Well I think that's one of the most dangerous and destabilizing things to our democracy is when our constituents no longer believe in government and in governments ability to serve their needs.
Our democracy depends on engaged citizens.
But when they become disenchanted they tend to disengage.
And that's why it's so important to engage with this next generation to listen to the issues that uniquely affect them and then to find ways to create pathways so that the American dream is still achievable.
And that's definitely my focus.
To that end you also belong to something called the Future Forum.
What do you hope to do with this group which has added to its membership in the current Congress as well.
I'm really proud to be one of the cochairs for Future Forum which is a group of 50 50 of the youngest members of Congress.
So what we've done is we've gone out across this country under the leadership of Eric Swalwell over the last four years and visited 50 different locations will continue to do these things. We meet young people where they are in coffee shops on college campuses in their communities and we listen to them and then we bring their messages back to Congress and amplify their voices and then seek to find ways to address their issues through legislation.
And one of the initiatives this Congress that Future Forum has engaged on that I'm really particularly proud of is the automatic voter registration.
We were able to get it into theH.R.
1 1 What's so important about automatic voter registration is that it makes it easy for American citizens to be registered to vote to participate in their democracy.
And that's incredibly important that a generation that's used to instantaneous you know needs met on their smartphones.
Also expect an easier route to being able to vote and participate in their democracy.
Now you've been in Congress already has some said one term and this is your second term.
I have to ask you if you feel in any way a divide between you and a number of your younger colleagues and some of your colleagues who have been there a while.
I'm talking specifically in the Democratic caucus. Do you feel a divide you feel is there a generation gap in the Democratic Party.
I think the combination of more mature voices with the younger generations Voices is a good thing for our caucus and for our government.
And I I also think that you know there are some things that our core competencies of this next generation they have the benefit of having grown up as digital natives and so are can bring that tech fluency to a conversation into the scaffolding of what our tech infrastructure should look like in this country.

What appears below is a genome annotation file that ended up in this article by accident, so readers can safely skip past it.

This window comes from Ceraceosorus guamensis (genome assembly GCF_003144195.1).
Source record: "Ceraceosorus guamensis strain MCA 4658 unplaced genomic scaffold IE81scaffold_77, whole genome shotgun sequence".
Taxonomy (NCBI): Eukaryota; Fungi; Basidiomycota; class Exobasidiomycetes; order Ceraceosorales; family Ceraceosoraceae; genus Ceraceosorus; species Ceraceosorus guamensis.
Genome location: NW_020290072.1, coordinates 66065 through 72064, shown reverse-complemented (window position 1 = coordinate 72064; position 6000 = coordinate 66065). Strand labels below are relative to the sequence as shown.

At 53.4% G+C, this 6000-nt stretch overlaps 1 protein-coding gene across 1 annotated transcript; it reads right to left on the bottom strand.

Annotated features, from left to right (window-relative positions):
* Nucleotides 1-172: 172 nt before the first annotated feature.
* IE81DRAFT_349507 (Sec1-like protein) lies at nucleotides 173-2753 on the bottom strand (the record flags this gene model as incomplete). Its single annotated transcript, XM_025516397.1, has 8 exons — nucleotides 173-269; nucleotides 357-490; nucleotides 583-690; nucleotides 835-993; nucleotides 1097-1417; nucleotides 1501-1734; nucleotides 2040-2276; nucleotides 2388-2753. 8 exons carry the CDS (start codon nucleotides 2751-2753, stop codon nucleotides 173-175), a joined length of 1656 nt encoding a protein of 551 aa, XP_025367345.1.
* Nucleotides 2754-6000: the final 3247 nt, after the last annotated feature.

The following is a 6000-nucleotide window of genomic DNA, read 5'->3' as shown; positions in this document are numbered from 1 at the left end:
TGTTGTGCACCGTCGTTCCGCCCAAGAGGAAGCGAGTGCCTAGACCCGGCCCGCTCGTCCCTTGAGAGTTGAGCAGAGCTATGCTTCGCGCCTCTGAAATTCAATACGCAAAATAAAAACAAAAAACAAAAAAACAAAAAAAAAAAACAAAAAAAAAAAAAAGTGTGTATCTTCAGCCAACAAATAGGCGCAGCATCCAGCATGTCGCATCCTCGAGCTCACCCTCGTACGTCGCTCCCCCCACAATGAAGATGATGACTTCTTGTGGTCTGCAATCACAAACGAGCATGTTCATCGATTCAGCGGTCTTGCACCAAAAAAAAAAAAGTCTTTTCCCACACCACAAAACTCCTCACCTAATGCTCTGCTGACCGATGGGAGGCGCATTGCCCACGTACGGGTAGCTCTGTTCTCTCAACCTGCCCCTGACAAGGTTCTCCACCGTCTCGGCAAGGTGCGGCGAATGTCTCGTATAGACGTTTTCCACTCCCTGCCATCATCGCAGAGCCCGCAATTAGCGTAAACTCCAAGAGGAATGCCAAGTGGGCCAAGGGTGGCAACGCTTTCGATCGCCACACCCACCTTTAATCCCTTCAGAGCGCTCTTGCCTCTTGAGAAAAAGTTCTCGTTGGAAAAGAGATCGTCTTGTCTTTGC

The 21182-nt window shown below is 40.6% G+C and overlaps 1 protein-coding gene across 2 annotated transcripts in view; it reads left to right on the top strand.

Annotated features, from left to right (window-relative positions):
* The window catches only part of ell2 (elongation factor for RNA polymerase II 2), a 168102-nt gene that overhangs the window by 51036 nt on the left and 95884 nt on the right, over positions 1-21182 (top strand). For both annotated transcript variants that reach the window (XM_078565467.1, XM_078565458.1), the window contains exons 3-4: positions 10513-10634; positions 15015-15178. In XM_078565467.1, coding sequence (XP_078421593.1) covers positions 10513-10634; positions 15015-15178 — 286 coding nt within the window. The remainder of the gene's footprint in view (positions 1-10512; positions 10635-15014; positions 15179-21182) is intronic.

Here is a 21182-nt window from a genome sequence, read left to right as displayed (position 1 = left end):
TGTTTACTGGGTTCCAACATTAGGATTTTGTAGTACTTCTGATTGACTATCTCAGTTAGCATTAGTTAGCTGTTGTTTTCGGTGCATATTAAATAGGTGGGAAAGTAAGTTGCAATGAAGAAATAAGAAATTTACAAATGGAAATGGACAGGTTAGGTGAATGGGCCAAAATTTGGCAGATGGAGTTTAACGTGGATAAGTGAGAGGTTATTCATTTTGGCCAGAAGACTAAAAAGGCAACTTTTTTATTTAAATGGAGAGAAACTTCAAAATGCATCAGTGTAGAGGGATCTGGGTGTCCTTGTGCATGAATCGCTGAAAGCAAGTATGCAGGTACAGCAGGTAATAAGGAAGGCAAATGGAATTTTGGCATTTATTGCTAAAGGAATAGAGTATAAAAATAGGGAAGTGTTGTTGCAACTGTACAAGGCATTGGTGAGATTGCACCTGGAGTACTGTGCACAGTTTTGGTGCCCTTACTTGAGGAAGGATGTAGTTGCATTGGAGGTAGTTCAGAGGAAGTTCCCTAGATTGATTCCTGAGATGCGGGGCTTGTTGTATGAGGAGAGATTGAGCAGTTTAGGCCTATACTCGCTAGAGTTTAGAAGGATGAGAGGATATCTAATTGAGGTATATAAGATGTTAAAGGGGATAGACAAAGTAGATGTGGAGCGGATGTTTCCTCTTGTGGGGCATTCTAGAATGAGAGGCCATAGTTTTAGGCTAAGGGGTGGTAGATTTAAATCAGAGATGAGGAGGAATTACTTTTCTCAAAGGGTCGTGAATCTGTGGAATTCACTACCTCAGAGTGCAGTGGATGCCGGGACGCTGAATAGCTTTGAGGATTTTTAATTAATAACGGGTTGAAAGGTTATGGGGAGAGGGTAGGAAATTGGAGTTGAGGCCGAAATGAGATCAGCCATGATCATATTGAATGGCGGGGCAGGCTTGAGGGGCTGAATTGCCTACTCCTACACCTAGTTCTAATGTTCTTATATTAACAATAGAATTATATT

And I think that's an additive thing.
Well OK. But are they listening to you.
Is that question.
I think in Congress there are 435 at least in theU.S.
House. There are 435 distinct voices and I think when you work hard and you're willing to find folks across the aisle and within your caucus to advanced issues it's impossible to be ignored.
Finally while I have you I do want to ask you about the government shutdown.
What are your constituents telling you about this.
My constituents are suffering the unnecessary political drama that the president and the Republicans have put up over a political symbol of national security that lacks the real conversation around how we secure our borders.
And so I have constituents who are worried about their next paycheck and it's the utmost irresponsible thing for them to be held hostage to this political game brinksmanship.
I am curious though if you think that if you are at all concerned that you may be right on the substance but wrong on the politics I mean the fact is that the president's argument is simple which is border wall good border wall equals national security.
And I wonder whether you think that you know the president may be wrong on the facts but he has a compelling argument for the public and that at the end of the day that they'll blame the Democrats.
For. Keeping the government closed or not giving the president what he wants.
As a former national security specialist and somebody who lives in Orlando which is one of the busiest airports in the country as well as in the state of Florida which has thousands of miles of coastline.
I understand that border security is more than just the southwest border wall.
And so what I would like to do is for us to reopen government have an honest conversation about how we address border security recognizing that it is only one factor in an overall conversation that must be had in this country regarding comprehensive immigration reform.
We need to address this issue not just through the Southwest border wall but through reform of our visa systems and through finding pathways for status for undocumented individuals who are currently living in the country as well as ensuring border security.
All across this country as Congresswoman Stephanie Murphy Democrat of Florida.
Congresswoman thank you so much for talking to us.
I certainly do hope we'll talk again.
I look forward to it.
Thank you so much.
About This Episode EXPAND
Christiane Amanpour speaks with former U.S. Secretary of Defense Chuck Hagel about what’s at stake for the country; and film director Barry Jenkins about his new film “If Beale Street Could Talk.” Michel Martin speaks with U.S. Rep. Stephanie Murphy about diversity and immigration.WATCH FULL EPISODE